The term “high elbow” has been used over and over again by coaches, but they’ve sometimes focused on the wrong time swimmers should have high elbows. I’ve been guilty of this. It’s time to move beyond this concept. Let&r...
The double-arm recoveries of breaststroke and butterfly produce built-in gaps in arm propulsion, and the breaststroke kick features a nonpropulsive recovery phase. Our challenge is to ensure that no additional dead spots sneak into these st...
Many swimmers, especially the seasoned ones, have been taught that the best way to get better at swimming is to just swim. Although that’s essentially true, I think we can all agree that swimming is one of the most complex sports on the planet ...
It’s easy to assume that the propulsive part of your stroke extends from the catch to the beginning of the recovery. Your arms are getting tired, after all, so you must be applying force throughout the entire pull, right?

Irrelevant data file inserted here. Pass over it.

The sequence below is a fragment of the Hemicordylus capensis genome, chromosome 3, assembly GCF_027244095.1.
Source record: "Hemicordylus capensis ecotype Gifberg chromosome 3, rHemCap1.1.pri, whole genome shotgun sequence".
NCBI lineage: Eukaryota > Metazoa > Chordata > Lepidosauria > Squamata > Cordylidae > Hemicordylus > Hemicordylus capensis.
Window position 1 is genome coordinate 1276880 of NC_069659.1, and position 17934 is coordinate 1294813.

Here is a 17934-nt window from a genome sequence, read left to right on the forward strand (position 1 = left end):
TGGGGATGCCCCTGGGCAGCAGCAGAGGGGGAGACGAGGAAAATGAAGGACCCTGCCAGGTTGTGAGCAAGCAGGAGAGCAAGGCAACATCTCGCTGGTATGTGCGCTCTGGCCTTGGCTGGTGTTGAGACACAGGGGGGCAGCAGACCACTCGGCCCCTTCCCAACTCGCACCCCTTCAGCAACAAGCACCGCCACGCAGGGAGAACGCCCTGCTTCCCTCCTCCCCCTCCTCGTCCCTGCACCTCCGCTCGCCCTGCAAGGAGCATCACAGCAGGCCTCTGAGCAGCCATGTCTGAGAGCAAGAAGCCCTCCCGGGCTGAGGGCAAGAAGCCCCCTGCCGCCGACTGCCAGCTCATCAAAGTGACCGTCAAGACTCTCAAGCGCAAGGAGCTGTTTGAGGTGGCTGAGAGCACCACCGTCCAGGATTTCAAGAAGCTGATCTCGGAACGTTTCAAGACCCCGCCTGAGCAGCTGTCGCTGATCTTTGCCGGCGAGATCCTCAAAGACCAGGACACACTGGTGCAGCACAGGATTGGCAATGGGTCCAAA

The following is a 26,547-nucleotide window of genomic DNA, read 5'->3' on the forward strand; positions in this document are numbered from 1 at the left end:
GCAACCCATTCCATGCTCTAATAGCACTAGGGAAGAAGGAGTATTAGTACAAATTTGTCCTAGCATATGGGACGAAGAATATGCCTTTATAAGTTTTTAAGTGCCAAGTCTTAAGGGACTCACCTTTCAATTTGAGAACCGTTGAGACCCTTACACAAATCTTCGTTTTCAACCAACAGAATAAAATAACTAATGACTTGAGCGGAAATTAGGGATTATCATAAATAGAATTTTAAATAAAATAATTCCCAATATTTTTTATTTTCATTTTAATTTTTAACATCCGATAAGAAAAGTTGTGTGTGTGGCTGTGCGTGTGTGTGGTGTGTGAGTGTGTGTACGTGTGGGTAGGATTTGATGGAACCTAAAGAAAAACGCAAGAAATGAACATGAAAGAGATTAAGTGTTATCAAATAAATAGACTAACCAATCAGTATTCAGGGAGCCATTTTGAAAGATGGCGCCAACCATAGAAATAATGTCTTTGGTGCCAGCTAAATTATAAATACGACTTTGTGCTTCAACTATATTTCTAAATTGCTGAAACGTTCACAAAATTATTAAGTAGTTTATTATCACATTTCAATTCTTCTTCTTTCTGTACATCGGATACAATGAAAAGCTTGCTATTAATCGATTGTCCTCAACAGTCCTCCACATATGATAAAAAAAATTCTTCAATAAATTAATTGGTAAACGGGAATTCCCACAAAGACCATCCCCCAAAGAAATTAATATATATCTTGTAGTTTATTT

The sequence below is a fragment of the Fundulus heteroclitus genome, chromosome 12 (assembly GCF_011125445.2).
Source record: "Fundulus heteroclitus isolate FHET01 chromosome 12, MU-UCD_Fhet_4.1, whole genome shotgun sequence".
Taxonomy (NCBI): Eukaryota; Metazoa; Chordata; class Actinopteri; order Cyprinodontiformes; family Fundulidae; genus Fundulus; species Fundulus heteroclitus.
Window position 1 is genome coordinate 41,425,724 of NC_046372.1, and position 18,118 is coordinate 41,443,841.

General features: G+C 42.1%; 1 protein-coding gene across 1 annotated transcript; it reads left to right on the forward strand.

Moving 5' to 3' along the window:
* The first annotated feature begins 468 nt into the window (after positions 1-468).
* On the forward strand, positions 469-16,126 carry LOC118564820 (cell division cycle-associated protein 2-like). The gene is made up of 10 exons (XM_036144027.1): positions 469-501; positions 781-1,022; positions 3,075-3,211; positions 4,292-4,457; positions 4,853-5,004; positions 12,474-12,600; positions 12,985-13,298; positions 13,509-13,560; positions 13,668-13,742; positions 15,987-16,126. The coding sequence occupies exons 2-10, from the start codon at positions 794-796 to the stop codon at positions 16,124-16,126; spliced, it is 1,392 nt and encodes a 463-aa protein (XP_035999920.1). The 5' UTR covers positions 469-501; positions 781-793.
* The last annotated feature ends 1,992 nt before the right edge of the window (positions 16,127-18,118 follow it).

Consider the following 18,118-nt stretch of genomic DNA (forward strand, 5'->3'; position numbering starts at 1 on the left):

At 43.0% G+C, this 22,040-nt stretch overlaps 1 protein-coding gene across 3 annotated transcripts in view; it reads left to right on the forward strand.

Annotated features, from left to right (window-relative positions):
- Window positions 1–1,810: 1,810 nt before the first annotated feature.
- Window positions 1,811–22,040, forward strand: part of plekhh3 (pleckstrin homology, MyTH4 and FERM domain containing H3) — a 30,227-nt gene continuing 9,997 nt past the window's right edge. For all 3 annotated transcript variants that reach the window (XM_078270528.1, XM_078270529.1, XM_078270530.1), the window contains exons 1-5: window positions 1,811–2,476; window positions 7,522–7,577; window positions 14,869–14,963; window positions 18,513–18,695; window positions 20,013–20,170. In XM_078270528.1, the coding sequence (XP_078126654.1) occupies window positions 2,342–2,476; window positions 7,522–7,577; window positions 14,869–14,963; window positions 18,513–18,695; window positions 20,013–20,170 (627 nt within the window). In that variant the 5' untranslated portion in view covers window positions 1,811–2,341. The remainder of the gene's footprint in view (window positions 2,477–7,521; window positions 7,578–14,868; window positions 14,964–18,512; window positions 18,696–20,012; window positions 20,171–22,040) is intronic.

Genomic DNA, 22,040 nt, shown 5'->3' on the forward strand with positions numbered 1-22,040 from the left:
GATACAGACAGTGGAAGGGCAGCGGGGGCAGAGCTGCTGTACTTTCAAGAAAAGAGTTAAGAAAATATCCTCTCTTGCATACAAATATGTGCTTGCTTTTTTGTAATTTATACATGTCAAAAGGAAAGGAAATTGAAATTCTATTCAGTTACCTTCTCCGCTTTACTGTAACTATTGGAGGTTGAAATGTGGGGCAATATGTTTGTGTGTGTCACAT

Whether you’re a serious backstroker or just use the stroke to recover from the butterfly leg of the individual medley, you should understand that several movements must come together at once to make your backstroke work efficiently.
Here are a few examples of effective discovery sets.
The following will be a sort of mental guide to help you focus on what’s important should you try some of these modern versions of the classics.
For many swimmers, butterfly is the hardest stroke to perform, as it requires more muscles firing at any one time. This means swimmers must be very strong in multiple areas of their body to perform an efficient and smooth butterfly.
Although some people look at fins as cheating, the reality is quite the opposite.
How can you tell if you’re slipping? Slow down and pay attention.